02[95] p.78 Consciousness exists to the extent that consciousness is useful
04[7] p.103 Virtue is wasteful, as it reduces us all to being one another's nurse
04[8] p.104 Man is above all a judging animal
05[12] p.107 Is the perspectival part of the essence, or just a relation between beings?
05[14] p.108 'Wisdom' attempts to get beyond perspectives, which is hostile to life
05[22] p.110 Rationality is a scheme we cannot cast away
05[3] p.106 Words such as 'I' and 'do' and 'done to' are placed at the point where our ignorance begins
05[7] p.106 Modest people express happiness as 'Not bad'
05[71].6 p.118 Existence without meaning or goal or end, eternally recurring, is a terrible thought
05[82] p.121 Rights arise out of contracts, which need a balance of power
06[11] p.124 Categories are not metaphysical truths, but inventions in the service of needs
06[13] p.124 Philosophers find it particularly hard to shake off belief in necessary categories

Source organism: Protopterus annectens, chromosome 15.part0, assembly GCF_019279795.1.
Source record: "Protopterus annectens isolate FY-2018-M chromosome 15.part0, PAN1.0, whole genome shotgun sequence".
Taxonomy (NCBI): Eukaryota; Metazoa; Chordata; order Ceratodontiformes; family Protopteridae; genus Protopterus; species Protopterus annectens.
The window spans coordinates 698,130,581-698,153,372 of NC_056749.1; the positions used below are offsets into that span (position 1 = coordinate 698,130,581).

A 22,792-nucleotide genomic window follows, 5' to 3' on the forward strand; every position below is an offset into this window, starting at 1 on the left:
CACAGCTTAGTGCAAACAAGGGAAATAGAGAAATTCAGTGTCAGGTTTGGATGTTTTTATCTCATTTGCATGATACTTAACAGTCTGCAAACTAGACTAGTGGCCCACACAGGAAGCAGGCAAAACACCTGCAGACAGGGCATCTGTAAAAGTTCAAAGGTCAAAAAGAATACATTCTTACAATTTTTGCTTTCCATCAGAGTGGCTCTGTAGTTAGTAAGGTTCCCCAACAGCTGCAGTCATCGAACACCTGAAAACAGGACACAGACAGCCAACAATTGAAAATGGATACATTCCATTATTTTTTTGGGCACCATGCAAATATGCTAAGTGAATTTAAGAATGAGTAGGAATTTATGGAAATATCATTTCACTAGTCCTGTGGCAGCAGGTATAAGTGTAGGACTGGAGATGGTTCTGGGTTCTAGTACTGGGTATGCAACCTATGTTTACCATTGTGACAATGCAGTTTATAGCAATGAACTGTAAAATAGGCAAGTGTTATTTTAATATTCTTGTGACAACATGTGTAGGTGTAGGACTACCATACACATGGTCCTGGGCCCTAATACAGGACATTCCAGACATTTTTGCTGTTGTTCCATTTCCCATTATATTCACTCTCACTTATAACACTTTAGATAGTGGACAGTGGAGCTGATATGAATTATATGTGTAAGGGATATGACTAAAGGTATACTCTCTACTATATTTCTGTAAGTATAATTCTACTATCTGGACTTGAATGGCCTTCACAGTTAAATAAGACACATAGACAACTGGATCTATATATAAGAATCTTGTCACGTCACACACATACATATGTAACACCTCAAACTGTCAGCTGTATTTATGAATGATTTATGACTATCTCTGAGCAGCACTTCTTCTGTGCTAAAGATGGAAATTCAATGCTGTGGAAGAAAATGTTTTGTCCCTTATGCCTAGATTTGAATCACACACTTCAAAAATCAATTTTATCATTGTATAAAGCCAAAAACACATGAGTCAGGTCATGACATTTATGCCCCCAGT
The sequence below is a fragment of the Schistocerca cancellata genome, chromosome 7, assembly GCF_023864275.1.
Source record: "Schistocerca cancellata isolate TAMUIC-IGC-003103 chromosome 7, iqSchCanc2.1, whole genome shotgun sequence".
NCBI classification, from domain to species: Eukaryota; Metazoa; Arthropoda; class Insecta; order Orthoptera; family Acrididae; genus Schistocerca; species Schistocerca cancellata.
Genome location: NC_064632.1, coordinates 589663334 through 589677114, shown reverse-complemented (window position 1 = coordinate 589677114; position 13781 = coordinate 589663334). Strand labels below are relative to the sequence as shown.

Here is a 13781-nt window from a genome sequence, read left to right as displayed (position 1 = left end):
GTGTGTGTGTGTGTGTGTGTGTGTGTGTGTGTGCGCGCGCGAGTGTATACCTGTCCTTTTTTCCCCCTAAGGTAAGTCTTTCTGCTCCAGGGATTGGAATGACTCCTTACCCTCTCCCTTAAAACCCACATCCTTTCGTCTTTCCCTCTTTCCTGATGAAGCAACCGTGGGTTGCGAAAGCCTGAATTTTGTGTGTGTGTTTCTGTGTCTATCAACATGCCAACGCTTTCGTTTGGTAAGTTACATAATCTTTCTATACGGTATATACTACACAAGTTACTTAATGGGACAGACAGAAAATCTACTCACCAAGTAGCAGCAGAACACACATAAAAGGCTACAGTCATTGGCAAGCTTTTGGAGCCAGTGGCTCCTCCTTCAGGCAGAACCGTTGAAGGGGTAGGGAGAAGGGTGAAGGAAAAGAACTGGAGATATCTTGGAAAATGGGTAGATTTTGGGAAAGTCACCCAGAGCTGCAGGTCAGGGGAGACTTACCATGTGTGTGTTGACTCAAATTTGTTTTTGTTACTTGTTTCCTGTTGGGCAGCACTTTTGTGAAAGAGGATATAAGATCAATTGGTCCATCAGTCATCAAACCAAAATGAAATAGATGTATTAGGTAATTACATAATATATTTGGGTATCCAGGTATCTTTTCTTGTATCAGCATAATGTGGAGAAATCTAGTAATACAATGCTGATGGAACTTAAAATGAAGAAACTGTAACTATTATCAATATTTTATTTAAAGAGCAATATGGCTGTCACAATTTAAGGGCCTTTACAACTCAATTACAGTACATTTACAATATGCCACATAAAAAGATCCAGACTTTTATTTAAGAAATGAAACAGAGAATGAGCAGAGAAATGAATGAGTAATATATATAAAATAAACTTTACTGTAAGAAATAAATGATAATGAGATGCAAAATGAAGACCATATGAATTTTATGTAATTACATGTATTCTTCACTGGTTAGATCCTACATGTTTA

07[1] p.128 'Purpose' is like the sun, where most heat is wasted, and a tiny part has 'purpose'
07[25] p.134 The utility of an organ does not explain its origin, on the contrary!
07[25] p.134 Survival might undermine an individual's value, or prevent its evolution
07[25] p.135 Darwin overestimates the influence of 'external circumstances'
07[48] p.137 Pain shows the value of the damage, not what has been damaged
07[6] p.132 Virtues from outside are dangerous, and they should come from within
07[60] p.139 'Subjectivity' is an interpretation, since subjects (and interpreters) are fictions
07[60] p.139 'Perspectivism': the world has no meaning, but various interpretations give it countless meanings
09[106] p.161 Maybe there are only subjects, and 'objects' result from relations between subjects